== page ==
As the decay progresses, it gets larger and deeper in a typical manner, eventually reaching the dark area in the center of the tooth.  This dark area in the center of the tooth is the "hollow" inside of the tooth where the "nerve" or dental pulp is.  The pulp is the living part of the tooth.  When the decay reaches the pulp, the bacteria that has caused the decay (destruction of the hard tooth structure) infects the pulp tissue and it dies.  The dead tissue breaks down and abcesses and on this Xray Animation you see a large round shadow form at root tip.  This dark spot is the breakdown or destruction of bone there by the abcessing nerve tissue. 
As you might guess,  I try to get the cavities when they are small and easy to repair.  Once the decay reaches the nerve, root canal therapy is needed and we want to avoid that.  This is one of the reasons we dentists take radiographs or "X-rays" at check ups... to get the cavities when they are small and easy to fix!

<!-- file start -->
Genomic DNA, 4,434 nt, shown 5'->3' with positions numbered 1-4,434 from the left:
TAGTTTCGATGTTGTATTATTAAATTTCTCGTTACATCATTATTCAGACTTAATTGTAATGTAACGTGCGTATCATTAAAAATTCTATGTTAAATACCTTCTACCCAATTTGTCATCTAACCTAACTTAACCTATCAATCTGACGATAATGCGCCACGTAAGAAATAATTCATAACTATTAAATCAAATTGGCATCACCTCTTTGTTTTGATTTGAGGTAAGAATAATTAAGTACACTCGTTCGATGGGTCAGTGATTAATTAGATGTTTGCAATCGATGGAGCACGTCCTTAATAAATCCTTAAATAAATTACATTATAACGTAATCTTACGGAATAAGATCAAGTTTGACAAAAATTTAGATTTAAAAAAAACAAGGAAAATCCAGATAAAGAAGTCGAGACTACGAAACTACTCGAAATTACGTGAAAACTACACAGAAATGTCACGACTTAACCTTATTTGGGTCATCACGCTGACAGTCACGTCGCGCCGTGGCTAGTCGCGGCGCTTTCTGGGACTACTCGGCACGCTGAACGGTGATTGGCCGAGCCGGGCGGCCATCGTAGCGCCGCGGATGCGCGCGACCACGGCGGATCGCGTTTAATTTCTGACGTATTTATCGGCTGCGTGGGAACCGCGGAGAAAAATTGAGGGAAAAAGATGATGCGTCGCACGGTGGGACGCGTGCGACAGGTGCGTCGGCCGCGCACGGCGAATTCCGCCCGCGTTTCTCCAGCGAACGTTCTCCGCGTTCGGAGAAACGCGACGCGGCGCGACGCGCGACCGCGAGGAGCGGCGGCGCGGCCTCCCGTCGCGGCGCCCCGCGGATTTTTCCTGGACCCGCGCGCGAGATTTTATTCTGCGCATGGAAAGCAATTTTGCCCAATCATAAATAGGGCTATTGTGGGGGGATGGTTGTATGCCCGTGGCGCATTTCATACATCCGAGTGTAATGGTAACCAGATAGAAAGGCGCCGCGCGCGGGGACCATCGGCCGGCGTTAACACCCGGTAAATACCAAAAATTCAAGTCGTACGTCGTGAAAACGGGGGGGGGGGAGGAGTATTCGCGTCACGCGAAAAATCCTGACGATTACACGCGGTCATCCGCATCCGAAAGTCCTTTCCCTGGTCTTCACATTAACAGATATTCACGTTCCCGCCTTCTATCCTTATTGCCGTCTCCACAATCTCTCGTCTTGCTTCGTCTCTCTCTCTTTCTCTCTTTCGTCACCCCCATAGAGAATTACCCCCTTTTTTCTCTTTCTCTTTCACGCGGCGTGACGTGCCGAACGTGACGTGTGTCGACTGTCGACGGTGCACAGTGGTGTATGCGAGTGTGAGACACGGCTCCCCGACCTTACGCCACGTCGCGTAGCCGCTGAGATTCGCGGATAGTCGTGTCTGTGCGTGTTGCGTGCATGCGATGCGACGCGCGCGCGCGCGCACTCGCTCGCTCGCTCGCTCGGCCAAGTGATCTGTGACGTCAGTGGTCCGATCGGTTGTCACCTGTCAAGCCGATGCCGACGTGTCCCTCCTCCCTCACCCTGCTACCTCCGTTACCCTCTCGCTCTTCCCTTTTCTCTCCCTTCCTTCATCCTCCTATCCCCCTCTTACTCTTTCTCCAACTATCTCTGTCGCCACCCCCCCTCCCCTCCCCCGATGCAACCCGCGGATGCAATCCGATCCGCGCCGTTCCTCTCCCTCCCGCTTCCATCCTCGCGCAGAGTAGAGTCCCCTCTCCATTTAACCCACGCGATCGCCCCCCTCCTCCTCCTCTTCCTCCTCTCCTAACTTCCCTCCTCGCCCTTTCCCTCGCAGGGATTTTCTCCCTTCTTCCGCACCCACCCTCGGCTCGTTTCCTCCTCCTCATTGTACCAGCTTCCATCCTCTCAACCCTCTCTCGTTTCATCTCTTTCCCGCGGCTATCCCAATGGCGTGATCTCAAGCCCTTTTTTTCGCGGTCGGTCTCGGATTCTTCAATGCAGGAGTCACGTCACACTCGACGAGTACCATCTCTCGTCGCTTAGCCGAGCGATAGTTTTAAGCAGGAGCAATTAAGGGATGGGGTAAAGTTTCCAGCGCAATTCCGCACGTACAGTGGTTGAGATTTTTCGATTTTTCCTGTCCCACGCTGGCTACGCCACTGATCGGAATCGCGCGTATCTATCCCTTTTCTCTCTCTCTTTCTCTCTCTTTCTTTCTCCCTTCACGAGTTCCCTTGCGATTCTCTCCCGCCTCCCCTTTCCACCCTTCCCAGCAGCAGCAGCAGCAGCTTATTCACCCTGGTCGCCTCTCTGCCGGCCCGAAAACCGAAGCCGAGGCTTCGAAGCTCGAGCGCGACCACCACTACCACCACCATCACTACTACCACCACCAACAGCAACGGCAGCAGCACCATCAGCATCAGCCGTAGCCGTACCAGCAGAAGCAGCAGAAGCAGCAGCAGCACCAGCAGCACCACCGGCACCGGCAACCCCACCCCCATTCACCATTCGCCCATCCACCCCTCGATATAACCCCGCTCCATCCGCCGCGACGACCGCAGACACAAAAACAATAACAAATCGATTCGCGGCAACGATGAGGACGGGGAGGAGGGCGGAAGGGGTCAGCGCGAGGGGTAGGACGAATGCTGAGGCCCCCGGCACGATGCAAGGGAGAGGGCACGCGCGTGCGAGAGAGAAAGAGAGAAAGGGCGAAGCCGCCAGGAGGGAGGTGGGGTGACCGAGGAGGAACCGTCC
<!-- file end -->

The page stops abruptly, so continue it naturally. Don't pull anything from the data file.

Why is it black at the gumline of my crown?

Updated on Saturday, May 1, 2010 at 3:04PM by Registered CommenterDr Steven Rosenblat

Patients often enquire about dark lines that appear at the gumline of crowns.  Sometimes it can be a wide area and there may be darkness appearing around the gums of a tooth that has a crown too.  The reasons are usually related to how and a crown was fabricated and how the light that lets you see your teeth affects your teeth and gums.  A little bit of background information will help explain all of this.

When you look at teeth (or anything you can see) what you are actually seeing is the light that bounces off each tooth.